One week is not enough: Reflections from the 2022 UN Ocean Conference
Floating offshore wind is a flagship for a healthy blue economy
by Rui Braz, Marketing and Communications Specialist
More than 6 000 participants, including 24 Heads of State and Government, attended the UN Ocean Conference in Lisbon, the week from June 27 to July 1, to address the challenges that come with "Scaling up ocean action based on science and innovation for the implementation of Goal 14: stocktaking, partnerships and solutions", the overarching theme of the Conference.
In the Conference’s final Lisbon Declaration, world leaders admitted to the “collective failure” in addressing the global environmental challenges the ocean faces and reaffirmed the importance of implementing the 2015 Paris Climate Agreement, calling for science-based and innovative actions, along with international cooperation, to provide the necessary solutions. The Paris Climate Agreement set a goal to limit global warming to 1.5º Celsius when compared to pre-industrial levels, whereas today we’re looking at a worrisome 3º C increase. Getting back on track requires one such science-based solution: the deployment of renewable energy on a massive scale.
Restoring the balance: giving back to the ocean
The ocean is the largest ecosystem on the planet and hosts immense biodiversity. The ocean provides us with oxygen and helps to regulate the climate.
At the One Sustainable Ocean side-event to the main UN Ocean Conference, organized by Fórum Oceano, the Portuguese cluster for the Blue Economy, Principle Power joined dozens of eNGOs, universities, public research bodies, and private companies that took this opportunity to showcase their work towards restoring the balance between what we can responsibly get from the ocean and what we can give back, helping it heal from our collective neglect.
Principle Power's team at the One Sustainable Ocean side-event to the UN Ocean Conference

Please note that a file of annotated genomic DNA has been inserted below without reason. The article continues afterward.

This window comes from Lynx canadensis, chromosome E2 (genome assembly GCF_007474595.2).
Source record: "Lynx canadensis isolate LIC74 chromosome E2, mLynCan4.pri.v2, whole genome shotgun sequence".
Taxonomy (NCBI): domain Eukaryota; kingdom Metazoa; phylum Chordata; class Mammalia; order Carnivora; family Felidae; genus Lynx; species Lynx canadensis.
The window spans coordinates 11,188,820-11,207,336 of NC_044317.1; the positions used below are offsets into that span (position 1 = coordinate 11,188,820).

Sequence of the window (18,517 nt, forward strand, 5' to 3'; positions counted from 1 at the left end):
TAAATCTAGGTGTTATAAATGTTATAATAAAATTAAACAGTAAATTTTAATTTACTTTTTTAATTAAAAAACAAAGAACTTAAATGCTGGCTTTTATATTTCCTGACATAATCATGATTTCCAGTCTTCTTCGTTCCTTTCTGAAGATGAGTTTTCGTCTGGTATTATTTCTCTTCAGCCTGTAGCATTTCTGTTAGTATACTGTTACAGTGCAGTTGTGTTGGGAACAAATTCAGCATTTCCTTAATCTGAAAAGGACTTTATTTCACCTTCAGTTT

One Sustainable Ocean side-event to the UN Ocean Conference
One Sustainable Ocean side-event to the UN Ocean Conference
We met with people tackling micro-plastic pollution, approaching sustainable urban development projects the size of Belgium with a 100% renewables mindset, producing biofuel from algae while trapping carbon, and digitizing fisheries for stock management and conservation and reduced environmental impact, among many others.
It is becoming increasingly clear that all these players must come together and work in cooperation to deliver a truly blue economy that emphasizes all three pillars of sustainability: environment, economy, and society.
A blue economy is, by definition, environmentally sustainable, inclusive, and climate-resilient. It will involve major industries such as fisheries and aquaculture, leisure and tourism, shipping and port activities, energy and seabed mining, as well as new high-tech sectors such as marine biotechnology and renewable energy, of which floating offshore wind is key.
Floating offshore wind: a 3-in-1 solution for energy, economy, and the environment
Offshore wind stands at the intersection between clean energy production and ocean protection. Renewable energy is already cheaper than conventional sources of energy like coal and natural gas and it has a net positive environmental impact. Furthermore, offshore wind is the only renewable energy generation technology that can realistically scale to meet the global energy demands – in fact, it could theoretically scale up to 18x the world’s energy demand if all the wind’s power would be harvested.
Over 80% of the global offshore wind resource lies in waters over 40 m deep, creating demand for proven technologies that enable projects to be built in those deeper waters – such as Principle Power’s WindFloat® technology, one that we have tested and proven in Portugal, with the 25 MW WindFloat Atlantic project, and in Scotland, with the 50 MW Kincardine Offshore Wind Farm. The WindFloat® enables offshore wind turbines to be sited in any water depth or seabed condition, unlocking offshore wind potential worldwide and allowing projects to harvest the best wind resources with minimum impact to other ocean users or the environment.
The Global Wind Energy Council (GWEC) released its 2022 Global Offshore Wind Report at the UN Ocean Conference. The report shows the offshore wind industry had its best-ever year in 2021, with 21.1 GW of new capacity connected to the grid worldwide, but it also shows that, as the industry prepares to deliver on the ambitious targets put forward by governments in search of energy security and affordability while keeping up with net-zero targets, a huge amount of work has yet to be performed.
According to the International Energy Agency (IEA) and the International Renewable Energy Agency (IRENA), we must deploy 2 TW of offshore wind capacity by 2050 if we are to have a chance of limiting the rise in global temperature to 1.5°C. We need to engage:
- Engage with the climate community: while wind is now central to the energy debate, it still goes very much unnoticed in the climate discussion